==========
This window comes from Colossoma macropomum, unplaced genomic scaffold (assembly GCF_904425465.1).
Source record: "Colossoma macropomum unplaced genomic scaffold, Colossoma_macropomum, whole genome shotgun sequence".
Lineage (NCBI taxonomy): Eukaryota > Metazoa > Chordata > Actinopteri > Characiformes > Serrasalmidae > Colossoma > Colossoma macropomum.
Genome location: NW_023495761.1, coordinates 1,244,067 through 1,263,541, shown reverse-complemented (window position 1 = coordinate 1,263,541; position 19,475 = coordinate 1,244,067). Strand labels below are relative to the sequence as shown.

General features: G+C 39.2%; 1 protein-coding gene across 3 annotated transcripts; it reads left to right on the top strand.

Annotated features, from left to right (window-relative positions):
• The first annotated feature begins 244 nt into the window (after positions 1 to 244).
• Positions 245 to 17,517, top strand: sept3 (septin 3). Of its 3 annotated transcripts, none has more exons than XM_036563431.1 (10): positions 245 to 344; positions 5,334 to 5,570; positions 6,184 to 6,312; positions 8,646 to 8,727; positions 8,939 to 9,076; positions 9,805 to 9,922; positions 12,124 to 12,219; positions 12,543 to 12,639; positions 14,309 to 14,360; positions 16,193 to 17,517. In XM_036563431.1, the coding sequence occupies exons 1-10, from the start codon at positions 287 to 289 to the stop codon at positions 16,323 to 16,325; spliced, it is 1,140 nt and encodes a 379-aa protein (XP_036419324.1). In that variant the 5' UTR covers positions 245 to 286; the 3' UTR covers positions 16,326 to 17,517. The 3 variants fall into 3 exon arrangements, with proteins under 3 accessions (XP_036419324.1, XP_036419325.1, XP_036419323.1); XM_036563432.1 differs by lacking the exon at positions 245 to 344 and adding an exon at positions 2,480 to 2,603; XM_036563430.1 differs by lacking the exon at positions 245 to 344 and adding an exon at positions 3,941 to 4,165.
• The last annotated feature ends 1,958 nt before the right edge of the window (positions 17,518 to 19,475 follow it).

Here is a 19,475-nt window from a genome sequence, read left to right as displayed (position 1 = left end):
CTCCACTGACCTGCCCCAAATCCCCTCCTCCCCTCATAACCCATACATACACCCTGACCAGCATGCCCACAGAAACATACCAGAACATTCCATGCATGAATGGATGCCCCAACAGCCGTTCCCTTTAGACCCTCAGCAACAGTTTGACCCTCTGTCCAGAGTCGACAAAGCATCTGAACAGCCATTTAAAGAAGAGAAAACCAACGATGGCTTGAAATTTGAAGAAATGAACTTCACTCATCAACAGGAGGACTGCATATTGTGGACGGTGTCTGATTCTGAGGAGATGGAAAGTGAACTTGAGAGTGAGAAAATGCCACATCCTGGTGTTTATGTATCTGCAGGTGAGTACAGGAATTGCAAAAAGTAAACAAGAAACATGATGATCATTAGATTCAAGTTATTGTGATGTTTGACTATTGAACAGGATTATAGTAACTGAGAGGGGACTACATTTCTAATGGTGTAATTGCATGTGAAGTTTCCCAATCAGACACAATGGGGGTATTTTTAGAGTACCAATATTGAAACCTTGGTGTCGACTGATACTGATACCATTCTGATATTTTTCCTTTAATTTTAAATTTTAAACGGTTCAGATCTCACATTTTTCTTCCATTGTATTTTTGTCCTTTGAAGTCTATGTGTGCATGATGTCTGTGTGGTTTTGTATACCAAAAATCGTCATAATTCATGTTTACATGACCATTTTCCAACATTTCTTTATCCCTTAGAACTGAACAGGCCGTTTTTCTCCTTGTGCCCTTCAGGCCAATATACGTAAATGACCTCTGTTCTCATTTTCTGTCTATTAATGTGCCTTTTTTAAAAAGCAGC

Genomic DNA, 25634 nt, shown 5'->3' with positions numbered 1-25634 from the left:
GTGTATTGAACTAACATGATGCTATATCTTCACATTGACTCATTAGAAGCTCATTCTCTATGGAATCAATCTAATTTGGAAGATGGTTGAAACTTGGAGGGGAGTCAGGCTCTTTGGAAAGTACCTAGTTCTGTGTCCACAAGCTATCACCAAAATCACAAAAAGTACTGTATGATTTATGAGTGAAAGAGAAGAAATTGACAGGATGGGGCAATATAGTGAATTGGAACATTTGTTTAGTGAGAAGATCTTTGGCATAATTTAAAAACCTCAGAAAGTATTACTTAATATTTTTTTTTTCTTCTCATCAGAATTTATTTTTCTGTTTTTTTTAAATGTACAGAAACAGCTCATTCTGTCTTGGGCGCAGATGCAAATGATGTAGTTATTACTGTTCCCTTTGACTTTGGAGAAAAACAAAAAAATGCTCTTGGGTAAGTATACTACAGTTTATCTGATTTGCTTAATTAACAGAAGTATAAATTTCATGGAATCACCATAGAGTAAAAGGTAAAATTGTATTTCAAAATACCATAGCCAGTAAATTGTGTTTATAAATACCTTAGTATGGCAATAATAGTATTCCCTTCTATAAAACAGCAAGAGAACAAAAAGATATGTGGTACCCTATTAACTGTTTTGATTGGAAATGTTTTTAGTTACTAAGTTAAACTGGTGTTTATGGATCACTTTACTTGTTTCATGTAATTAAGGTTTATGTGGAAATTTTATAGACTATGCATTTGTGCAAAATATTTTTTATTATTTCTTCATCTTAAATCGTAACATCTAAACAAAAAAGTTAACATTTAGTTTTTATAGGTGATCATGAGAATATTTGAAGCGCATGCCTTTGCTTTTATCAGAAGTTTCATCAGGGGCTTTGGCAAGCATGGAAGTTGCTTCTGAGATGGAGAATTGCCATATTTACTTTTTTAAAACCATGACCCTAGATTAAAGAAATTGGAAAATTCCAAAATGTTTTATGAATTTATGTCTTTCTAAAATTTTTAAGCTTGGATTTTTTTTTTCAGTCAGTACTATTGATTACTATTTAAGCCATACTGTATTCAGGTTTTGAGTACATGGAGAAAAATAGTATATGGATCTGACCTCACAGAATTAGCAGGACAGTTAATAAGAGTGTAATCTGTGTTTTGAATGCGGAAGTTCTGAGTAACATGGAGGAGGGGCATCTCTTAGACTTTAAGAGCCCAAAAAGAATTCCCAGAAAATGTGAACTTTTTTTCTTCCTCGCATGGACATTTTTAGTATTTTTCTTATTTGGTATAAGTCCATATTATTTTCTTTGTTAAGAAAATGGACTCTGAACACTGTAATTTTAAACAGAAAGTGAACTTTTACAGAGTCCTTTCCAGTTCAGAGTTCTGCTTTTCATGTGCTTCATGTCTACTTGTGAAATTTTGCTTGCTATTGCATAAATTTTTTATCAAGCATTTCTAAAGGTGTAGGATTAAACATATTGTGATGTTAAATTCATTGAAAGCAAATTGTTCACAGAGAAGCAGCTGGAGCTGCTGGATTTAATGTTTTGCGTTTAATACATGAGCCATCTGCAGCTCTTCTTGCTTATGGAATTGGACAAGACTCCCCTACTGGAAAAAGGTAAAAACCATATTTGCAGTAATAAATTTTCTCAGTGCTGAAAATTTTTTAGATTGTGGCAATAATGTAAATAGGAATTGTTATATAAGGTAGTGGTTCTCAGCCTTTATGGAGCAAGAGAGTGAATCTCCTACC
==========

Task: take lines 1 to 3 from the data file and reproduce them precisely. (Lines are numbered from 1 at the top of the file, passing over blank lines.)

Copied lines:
This window comes from Colossoma macropomum, unplaced genomic scaffold (assembly GCF_904425465.1).
Source record: "Colossoma macropomum unplaced genomic scaffold, Colossoma_macropomum, whole genome shotgun sequence".
Lineage (NCBI taxonomy): Eukaryota > Metazoa > Chordata > Actinopteri > Characiformes > Serrasalmidae > Colossoma > Colossoma macropomum.